What Makes a Good Story?

Every story – no matter what the medium – needs the essentials: characters, a setting, a beginning, middle, end, plot line, etc.

A good story is one where those essentials interact together seamlessly, playing together, to bring you into the story world.

Depending on the medium, there are more essentials that may need to be incorporated into the storytelling process. For an audio story, strong audio clips and natural sounds are a must. For a visual story, take what’s needed for an audio story and add effective video into the process.

Natural sounds are super important. They help bring the audience into the world of the story. This video below shows a few good examples of how natural sounds, combined with strong visuals, help turn  basic, every-day stories, into great stories.

Natural sound helps create the setting and helps the reader get to know the characters on a different level. As an example, instead of just being told that someone is typing, a good story with natural sound would give you that sound. In a story that has no visual elements, natural sounds are extremely important, as mentioned above. Here’s an example of an award-winning audio story with great natural sound that aired at the Harrisburg, PA, radio station WITF-FM.

Written stories are a bit of a different animal. For some written stories, vivid pictures are a must. They can add a ton to the story. However, other times they’ll take away from it. Some stories – usually good stories – can pull the reader into the world of the story through it’s words and the essentials. In my opinion, many of the best written stories are the ones where you have to paint the picture yourself. Being able to construct an extremely detailed story world with the words on the page is an amazing feeling, and chances are you won’t be able to create one if the story just has the basics. How do the characters interact with the setting? Do they develop over time with the setting and plot line? If these intertwine, naturally it will be a better story.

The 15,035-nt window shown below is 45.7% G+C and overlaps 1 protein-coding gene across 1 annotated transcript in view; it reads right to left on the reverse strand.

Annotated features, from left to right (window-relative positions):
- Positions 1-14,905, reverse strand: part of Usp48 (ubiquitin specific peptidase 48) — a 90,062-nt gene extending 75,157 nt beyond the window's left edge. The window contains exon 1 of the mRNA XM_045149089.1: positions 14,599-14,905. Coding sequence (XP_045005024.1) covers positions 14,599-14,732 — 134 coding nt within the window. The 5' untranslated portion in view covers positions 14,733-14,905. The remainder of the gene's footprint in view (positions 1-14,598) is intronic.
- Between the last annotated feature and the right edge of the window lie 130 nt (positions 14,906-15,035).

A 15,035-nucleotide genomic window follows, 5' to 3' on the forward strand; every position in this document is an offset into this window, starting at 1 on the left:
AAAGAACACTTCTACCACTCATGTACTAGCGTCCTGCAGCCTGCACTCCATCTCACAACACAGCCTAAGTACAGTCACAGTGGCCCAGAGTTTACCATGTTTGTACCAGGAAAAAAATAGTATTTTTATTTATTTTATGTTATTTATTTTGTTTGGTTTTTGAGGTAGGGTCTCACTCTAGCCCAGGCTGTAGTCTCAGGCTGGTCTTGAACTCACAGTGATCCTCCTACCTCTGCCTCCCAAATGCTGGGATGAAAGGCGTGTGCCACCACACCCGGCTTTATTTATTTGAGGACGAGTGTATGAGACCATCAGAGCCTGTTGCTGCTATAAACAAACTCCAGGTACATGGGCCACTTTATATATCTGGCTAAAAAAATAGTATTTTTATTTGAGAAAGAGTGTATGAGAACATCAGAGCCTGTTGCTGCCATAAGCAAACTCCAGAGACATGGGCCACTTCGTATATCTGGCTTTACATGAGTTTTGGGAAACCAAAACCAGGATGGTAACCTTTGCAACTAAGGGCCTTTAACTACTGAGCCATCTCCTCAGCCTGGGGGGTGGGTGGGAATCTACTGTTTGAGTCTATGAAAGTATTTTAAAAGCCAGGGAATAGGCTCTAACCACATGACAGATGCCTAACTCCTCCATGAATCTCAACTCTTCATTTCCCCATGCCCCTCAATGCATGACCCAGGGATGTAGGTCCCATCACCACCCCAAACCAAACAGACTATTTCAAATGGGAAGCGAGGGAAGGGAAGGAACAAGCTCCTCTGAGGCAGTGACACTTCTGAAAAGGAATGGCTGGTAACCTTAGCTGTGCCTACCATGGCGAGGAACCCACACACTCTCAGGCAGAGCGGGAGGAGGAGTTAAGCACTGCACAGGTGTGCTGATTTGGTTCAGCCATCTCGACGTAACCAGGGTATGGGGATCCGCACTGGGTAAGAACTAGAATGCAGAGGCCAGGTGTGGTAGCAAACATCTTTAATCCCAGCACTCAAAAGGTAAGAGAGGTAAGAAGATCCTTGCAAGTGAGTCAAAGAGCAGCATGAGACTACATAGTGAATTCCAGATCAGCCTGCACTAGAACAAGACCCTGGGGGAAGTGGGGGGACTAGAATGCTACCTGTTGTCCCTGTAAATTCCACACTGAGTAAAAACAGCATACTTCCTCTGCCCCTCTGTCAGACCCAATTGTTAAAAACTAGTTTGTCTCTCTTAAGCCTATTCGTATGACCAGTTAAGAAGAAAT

I read Laura Hillenbrand’s novel Unbroken: A World War II Story of Survival, Resilience, and Redemption this summer, and months later I can still visualize the story world – all of the different parts of it. When reading it, I felt like I watching the events in real time from the inside of an invisible bubble. It’s an incredible story.

Unbroken is based on a true story, but thats the amazing thing about it. Stories don’t have to be fictional to be great. In fact, the stories that are based on true events and are believable often strike a chord with the reader. But if the basic essentials of the story don’t interact together and don’t paint a picture, the story might not end up being a good one.

So remember: all stories have a makeup of characters, setting, a timeline of events. Good stories twist them together to pull you into the story. The medium will dictate whether it’s natural sounds, vivid pictures, compelling videos, or incredible prose. But no matter what the medium is, you’ll feel like you’re in the story world.

Any story can be a good story if it’s told well. Telling it well is the hard part.

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